Diskrete Mathematik III - Discrete Mathematics III

Summer 2014





In a nutshell...

Starting: 14 April 2014

Place: Arnimallee 6, SR 032 Seminarraum

Lectures: Monday and Tuesday, 12:00-14:00

More fun: I will be available in my office at Tuesday 10:00-12:00. Of course meetings can be also arranged by appointment.

Prerequisites: graph theory, combinatorics, algebra, complex analysis and probability.

Synopsis: the course will be splitted into two different parts. The course will start studying enumerative problems by means of generating functions, with both exact and asymptotic results.

In particular, we will focus ourselves on studying embedded graphs on the sphere (also called planar maps), showing the existing deep connection between these objects and trees. Consequences in probability theory will be also studied.

In the last weeks of the course we will move to the area of additive Combinatorics, introducing the main techniques and the first results.

Feel free to contact me at jrue at zedat.fu-berlin.de with any questions prior to the start of the course!

Requirements: the requirements of the course are here.

ORAL EXAM: the oral exam will be done the 19th, 21st and 22nd July at Arnimallee 3, office 204. The schedule is also available.

The grading of the oral exam is available here

Methodology: Each person would have an slot of 1 hour for the oral exam. In this 1 hour, the second half (30 minutes) will be devoted properly to the exam. The exam will be done in the office of Junior Prof. Rué (Arnimallee 3, office 204) and will be done by 2 examiners.

Once the person arrives at the time the slot starts, he/she will receive the questions to be developed. It is very important NOT to be delayed in order to make the schedule works fine, and in order to avoid shifts that would be bad for the rest of the students.

Each person will have 30 minutes to prepare answers and structure the exam WITHOUT material. Each person will prepare it in an office near office 204.

There will be three questions:

1.- (5 points): A theoretical question. The list of questions is here. Each person will choose between 2 proposed topics. Each person will have around 15 minutes to present this part and the examiners will ask you. Blackboard and paper to draw pictures will be available.

2.- (4 points): a problem from the homework: a 10 point problem (or part of it) from the homework will be proposed, and each person should be able to explain the main ideas on the blackborad. You will have around 10 minutes to present the main ideas of the solution.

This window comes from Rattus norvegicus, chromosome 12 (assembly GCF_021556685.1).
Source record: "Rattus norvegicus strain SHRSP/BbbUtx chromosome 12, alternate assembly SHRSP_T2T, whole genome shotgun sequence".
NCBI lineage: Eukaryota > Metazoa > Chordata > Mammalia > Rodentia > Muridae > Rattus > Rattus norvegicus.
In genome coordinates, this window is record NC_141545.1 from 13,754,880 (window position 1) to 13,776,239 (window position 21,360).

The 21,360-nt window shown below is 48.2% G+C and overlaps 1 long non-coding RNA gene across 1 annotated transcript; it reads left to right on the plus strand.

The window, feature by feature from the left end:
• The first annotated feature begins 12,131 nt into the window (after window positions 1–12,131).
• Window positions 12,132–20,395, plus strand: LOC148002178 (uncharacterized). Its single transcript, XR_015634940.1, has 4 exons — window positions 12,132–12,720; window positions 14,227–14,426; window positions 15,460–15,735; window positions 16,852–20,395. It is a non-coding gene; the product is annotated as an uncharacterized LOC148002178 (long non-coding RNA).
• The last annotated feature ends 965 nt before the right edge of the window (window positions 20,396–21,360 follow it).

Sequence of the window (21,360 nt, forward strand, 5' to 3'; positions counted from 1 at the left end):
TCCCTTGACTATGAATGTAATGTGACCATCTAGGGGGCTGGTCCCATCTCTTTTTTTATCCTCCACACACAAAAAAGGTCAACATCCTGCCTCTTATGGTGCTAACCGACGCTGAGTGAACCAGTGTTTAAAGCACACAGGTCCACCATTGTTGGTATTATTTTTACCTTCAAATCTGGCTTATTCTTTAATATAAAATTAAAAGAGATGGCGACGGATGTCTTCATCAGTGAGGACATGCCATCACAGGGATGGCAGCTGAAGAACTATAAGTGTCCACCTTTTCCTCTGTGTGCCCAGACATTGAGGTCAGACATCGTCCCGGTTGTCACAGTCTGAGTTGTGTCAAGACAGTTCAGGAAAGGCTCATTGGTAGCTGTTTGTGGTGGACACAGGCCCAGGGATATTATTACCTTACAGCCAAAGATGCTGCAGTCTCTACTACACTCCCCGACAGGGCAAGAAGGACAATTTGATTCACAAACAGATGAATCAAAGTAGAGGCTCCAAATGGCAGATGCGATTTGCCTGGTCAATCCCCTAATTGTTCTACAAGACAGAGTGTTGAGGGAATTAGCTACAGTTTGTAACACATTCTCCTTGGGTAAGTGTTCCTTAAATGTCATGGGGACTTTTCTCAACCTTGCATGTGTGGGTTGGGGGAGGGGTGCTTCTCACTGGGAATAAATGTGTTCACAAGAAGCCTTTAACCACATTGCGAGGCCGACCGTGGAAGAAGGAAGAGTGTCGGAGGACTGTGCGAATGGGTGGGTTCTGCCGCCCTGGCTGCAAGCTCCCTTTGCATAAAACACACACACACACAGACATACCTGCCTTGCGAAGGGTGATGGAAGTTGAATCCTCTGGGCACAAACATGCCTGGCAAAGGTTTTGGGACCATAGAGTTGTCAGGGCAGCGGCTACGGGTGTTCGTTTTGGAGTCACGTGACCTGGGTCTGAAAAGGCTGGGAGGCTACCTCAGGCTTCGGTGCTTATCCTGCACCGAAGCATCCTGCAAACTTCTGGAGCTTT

3.- (1 point): an small new question: you will have to think about a new question posted in the exam (small means shorter and easier than the ones in the problem sheet, or a Theoretical question that does not need of computations). You will have around 5 minutes to present the answer.

In all the points the examiners will ask you. Here you have a simulation of what you will find.

MAKE-UP EXAM: The Make-up exam will be done September 16th from 11:00 to 14:00, at SR031 (Arnimallee 6). The material you should now for the Make-up is the following:

- Definitions, statement and proofs of theorems: you should know all the material presented at the lecture.

- Problems from the exercise sheets: you should know how to solve all homework exercises.

- New problems: you should be able to apply the encountered theorems and methods to solve exercises you have possibly never seen.

You could have a look at this "Simulation". In particular, there will be:

- 4 points of theoretical questions.

- 2 points for a problem done in the tutorials.

- 2 points for a problem which requires basic knowledge of the subject.

- 2 points for a problem (with several sections) similar to the problems in homework.

What we have seen so far...






Introduction to the material of Discrete Mathematics III

(Stanley, Vol. 1 Chapter 1): Formal power series: definition; sum and product. Inverse and functional inverse. Necessary and sufficient conditions for the existence of inverse and functional inverse. Derivative of a formal power series and consequences. Primitive of a formal power series. Sequences and generating functions (GF). Translation of sequences into GFs.

Introduction to Formal Power Series

Homework 1

(Typo corrected

in Probl. 4)


(Stanley, Vol. 1 Chapter 4): Rational formal power series. Connection with sequences defined by linear recurrence relations: theorem of characterization in terms of linear recurrences.

(Stanley, Vol. 2, Chapter 6): Algebraic formal power series: definition and properties: algebraic fps are closed by sum, product (not proved), inverse, functional inverse and derivative (sketch of the proof). D-finite formal power series and P-recursive sequences: the GF of a P-recursive sequence is D-finite.

Rational, Algebraic and D-Finite formal power series